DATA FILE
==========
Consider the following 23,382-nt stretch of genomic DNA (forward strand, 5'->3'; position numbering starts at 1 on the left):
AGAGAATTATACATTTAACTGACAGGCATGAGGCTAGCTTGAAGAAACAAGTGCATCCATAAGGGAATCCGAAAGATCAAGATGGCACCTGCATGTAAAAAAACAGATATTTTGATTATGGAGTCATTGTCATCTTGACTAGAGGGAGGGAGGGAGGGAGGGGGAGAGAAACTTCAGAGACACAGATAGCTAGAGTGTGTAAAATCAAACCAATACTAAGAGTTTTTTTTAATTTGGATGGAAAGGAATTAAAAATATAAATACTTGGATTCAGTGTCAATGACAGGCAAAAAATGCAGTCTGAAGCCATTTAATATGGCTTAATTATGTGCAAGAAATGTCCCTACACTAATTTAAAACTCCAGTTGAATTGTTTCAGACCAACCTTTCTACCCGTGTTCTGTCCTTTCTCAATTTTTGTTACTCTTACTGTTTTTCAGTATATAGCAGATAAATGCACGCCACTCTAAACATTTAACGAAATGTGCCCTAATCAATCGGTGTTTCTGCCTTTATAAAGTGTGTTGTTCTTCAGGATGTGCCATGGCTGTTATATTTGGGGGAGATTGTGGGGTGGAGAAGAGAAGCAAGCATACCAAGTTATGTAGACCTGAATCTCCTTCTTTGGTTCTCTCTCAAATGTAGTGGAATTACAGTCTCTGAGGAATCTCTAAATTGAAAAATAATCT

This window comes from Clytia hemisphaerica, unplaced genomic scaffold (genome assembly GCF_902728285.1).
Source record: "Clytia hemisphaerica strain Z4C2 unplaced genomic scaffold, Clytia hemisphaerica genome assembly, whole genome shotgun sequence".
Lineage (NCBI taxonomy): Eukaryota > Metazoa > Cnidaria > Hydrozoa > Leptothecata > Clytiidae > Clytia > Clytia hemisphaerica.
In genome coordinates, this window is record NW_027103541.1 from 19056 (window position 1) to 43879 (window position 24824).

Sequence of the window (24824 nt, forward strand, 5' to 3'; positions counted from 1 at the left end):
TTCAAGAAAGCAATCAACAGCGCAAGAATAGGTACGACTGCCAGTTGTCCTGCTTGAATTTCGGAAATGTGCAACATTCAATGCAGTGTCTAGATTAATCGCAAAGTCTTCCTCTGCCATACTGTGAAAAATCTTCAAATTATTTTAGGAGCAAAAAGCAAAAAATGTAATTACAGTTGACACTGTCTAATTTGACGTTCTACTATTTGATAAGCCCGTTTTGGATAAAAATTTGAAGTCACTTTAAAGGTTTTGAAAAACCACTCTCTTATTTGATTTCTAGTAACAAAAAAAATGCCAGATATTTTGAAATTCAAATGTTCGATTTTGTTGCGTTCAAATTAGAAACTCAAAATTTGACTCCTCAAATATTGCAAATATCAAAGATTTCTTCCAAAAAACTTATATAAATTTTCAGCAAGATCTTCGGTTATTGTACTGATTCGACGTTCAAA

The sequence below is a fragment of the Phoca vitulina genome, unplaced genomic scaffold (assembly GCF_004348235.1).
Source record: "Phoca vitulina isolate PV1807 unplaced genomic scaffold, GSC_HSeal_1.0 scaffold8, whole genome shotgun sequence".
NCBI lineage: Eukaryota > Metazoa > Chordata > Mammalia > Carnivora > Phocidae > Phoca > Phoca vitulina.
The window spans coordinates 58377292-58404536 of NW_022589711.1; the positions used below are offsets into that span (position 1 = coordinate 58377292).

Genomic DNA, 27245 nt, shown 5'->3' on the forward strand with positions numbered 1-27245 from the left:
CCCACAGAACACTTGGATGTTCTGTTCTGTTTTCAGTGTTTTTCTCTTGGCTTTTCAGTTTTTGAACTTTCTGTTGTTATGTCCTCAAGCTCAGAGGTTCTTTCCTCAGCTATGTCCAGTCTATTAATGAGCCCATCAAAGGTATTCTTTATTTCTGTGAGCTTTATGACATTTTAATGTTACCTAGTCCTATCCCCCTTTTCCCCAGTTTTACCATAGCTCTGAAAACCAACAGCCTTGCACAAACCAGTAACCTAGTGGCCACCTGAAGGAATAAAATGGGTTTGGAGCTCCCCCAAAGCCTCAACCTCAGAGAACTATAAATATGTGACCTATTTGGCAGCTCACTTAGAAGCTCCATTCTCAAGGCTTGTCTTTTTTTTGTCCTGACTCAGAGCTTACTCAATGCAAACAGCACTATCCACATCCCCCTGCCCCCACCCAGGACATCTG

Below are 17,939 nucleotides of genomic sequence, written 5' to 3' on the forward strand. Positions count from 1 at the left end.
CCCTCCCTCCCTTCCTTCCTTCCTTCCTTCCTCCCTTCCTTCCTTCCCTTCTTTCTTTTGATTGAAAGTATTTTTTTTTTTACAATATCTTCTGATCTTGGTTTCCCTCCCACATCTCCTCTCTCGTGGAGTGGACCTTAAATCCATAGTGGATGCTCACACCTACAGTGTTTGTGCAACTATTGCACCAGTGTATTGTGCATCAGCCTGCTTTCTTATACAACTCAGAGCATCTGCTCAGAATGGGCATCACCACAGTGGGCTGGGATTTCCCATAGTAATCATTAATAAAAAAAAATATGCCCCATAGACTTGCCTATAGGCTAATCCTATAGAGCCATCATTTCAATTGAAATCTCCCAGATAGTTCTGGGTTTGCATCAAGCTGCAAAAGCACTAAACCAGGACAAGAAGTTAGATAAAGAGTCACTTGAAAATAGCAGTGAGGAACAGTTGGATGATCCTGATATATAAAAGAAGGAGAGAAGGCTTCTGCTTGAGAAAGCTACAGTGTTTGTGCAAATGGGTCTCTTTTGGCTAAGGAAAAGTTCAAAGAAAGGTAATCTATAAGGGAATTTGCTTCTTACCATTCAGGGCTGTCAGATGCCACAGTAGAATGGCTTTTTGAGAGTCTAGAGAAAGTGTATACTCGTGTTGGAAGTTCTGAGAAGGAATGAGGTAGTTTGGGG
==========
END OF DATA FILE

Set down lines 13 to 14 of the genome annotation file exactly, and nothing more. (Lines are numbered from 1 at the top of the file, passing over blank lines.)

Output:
Genomic DNA, 27245 nt, shown 5'->3' on the forward strand with positions numbered 1-27245 from the left:
CCCACAGAACACTTGGATGTTCTGTTCTGTTTTCAGTGTTTTTCTCTTGGCTTTTCAGTTTTTGAACTTTCTGTTGTTATGTCCTCAAGCTCAGAGGTTCTTTCCTCAGCTATGTCCAGTCTATTAATGAGCCCATCAAAGGTATTCTTTATTTCTGTGAGCTTTATGACATTTTAATGTTACCTAGTCCTATCCCCCTTTTCCCCAGTTTTACCATAGCTCTGAAAACCAACAGCCTTGCACAAACCAGTAACCTAGTGGCCACCTGAAGGAATAAAATGGGTTTGGAGCTCCCCCAAAGCCTCAACCTCAGAGAACTATAAATATGTGACCTATTTGGCAGCTCACTTAGAAGCTCCATTCTCAAGGCTTGTCTTTTTTTTGTCCTGACTCAGAGCTTACTCAATGCAAACAGCACTATCCACATCCCCCTGCCCCCACCCAGGACATCTG